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Justice News

Department of Justice
U.S. Attorney’s Office
Western District of Pennsylvania

FOR IMMEDIATE RELEASE
Thursday, August 9, 2018

Pittsburgh Man Charged in Mystery Shopper Scam

PITTSBURGH, PA - A resident of Allegheny County, Pennsylvania, has been indicted by a federal grand jury in Pittsburgh on charges of fraud conspiracy, mail fraud, and wire fraud, United States Attorney Scott W. Brady announced today.

The three-count indictment, returned on August 1 and unsealed yesterday, named Robert Shon Jackson, 42, of Pittsburgh, Pennsylvania, as the sole defendant.

According to the indictment, Robert Shon Jackson was charged with being involved in a "Mystery Shopper" scam. A "Mystery Shopper" scam occurs when a victim is falsely led to believe that they are being employed to evaluate retail and business services. They unwittingly receive a counterfeit Postal Money order or counterfeit check to provide the funds for their evaluation purchases. They negotiate the counterfeit instrument and then send a large portion of the proceeds to a person designated by the fraudsters usually by wire. By this time, the counterfeit instrument is returned to the bank and they are charged for the funds paid to them by the bank.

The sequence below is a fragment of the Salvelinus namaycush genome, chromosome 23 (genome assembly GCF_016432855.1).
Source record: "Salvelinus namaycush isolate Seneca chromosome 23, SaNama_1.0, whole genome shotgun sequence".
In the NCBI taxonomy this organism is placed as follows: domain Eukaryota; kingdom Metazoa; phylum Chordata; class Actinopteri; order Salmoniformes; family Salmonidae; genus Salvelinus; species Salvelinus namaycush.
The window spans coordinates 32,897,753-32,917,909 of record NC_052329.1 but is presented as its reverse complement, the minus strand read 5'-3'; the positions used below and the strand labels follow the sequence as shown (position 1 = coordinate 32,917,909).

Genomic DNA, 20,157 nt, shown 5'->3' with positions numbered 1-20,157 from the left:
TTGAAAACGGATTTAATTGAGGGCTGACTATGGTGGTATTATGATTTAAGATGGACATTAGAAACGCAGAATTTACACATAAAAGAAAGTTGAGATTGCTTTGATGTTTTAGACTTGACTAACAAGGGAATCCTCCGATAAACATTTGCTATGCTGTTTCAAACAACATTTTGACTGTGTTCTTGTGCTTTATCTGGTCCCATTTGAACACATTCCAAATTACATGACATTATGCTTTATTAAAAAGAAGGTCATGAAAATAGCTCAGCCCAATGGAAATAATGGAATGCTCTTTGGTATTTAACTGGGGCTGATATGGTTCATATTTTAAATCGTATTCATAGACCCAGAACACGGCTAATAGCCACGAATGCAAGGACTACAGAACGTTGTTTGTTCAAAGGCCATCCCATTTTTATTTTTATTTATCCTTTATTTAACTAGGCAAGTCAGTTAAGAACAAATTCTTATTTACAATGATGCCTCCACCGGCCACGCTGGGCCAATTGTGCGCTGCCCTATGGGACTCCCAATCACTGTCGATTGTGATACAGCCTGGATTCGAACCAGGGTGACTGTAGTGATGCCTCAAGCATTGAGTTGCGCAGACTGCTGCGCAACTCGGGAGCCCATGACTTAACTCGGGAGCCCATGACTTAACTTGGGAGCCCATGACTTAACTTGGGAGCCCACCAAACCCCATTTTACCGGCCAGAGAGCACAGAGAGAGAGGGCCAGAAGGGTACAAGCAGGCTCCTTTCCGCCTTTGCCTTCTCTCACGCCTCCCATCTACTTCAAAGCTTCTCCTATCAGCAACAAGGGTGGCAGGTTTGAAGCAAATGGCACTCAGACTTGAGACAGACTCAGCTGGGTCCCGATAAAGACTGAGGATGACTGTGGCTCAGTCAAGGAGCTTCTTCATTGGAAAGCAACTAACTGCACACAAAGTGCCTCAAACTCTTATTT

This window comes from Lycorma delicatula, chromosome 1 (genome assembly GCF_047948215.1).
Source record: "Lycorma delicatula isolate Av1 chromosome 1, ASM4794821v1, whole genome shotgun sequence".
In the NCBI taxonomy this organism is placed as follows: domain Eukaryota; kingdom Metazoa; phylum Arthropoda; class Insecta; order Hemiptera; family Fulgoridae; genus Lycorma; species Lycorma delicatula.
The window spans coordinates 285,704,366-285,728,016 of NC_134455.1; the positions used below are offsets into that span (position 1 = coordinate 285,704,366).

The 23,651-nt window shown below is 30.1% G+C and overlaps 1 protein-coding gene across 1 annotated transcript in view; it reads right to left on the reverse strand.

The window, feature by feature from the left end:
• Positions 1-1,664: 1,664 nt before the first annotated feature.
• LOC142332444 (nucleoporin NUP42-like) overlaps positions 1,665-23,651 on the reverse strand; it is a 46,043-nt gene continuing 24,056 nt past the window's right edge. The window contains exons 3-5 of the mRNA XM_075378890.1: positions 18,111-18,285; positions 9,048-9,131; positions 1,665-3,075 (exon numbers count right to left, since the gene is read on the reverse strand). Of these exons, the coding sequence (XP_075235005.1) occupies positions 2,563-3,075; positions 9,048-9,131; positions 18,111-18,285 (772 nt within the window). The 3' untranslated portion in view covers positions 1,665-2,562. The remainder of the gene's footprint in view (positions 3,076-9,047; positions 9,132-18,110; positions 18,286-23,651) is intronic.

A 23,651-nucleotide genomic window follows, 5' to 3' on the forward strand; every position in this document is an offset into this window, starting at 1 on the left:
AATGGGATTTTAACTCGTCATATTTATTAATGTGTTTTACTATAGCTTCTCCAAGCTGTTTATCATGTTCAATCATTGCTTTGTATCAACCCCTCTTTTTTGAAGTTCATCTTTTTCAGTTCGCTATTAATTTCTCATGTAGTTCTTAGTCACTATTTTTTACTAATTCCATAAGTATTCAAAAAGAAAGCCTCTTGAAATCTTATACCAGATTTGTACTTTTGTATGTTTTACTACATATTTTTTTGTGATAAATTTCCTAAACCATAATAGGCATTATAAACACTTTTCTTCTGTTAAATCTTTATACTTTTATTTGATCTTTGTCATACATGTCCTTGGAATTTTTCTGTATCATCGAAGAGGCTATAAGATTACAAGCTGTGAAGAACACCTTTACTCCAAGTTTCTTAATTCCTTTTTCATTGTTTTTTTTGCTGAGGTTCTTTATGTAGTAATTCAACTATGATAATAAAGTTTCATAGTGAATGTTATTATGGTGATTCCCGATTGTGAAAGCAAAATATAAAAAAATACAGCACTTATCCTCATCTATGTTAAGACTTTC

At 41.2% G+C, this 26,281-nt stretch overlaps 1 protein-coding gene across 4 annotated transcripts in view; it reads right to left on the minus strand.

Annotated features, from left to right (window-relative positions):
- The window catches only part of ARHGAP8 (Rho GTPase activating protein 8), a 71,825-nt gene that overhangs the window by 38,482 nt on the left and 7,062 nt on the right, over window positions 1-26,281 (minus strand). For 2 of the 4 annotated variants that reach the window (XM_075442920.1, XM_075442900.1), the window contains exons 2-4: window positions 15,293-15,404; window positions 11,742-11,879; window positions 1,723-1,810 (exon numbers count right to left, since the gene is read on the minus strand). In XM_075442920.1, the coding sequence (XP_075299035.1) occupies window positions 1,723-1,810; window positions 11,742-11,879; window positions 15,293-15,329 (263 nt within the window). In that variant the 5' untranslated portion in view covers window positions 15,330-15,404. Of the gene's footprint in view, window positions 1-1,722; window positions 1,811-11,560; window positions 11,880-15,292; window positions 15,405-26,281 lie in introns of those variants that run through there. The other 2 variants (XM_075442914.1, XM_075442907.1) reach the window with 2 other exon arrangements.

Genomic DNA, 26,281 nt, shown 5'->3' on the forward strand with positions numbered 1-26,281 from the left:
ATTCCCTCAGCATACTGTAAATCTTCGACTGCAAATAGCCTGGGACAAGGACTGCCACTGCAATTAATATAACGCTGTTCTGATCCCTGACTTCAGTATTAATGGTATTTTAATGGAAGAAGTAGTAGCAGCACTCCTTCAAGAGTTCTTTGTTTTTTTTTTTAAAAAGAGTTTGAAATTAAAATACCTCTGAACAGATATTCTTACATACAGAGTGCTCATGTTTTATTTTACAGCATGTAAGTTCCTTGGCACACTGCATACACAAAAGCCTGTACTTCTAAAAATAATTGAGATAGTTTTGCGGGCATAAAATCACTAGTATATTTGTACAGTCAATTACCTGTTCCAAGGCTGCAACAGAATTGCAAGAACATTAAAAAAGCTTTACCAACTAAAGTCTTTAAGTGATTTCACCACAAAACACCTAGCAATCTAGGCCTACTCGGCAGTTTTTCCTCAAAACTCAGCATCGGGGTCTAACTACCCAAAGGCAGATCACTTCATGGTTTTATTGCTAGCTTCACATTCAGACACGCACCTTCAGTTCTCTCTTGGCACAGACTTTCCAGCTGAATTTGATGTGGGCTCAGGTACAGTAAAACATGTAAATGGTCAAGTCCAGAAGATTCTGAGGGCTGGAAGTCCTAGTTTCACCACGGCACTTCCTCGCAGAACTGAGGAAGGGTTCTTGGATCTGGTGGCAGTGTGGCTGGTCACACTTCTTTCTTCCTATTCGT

Jackson is alleged to have conspired with certain persons knowingly to prepare and address fraudulent mail containing the counterfeit instruments to victims, who believed they were acting as "mystery shoppers." The victims unwittingly received the counterfeit commercial and Postal money orders and checks and cashed them to make small purchases for purposes of evaluating the commercial services provided. The victims then wire transferred excess funds back to Jackson and other unwitting accomplices. After these transactions, the money orders and checks were returned as counterfeit by the victims’ banks and they were left to repay the bank from their own funds. Jackson then wired, or caused to be wired, a portion of the fraudulent proceeds to other persons overseas. The estimated loss associated with Jackson is approximately $42,744.46.

The law provides for a maximum total sentence of 60 years in prison, a fine of $750,000 or both. Under the Federal Sentencing Guidelines, the actual sentence imposed would be based upon the seriousness of the offenses and the prior criminal history, if any, of the defendant.

Assistant United States Attorney Paul E. Hull is prosecuting this case on behalf of the government.

The United States Postal Inspection Service and the Department of Homeland Security/Homeland Security Investigations conducted the investigation leading to the indictment in this case.

An indictment is an accusation. A defendant is presumed innocent unless and until proven guilty.

Topic(s): 
Financial Fraud
Updated August 9, 2018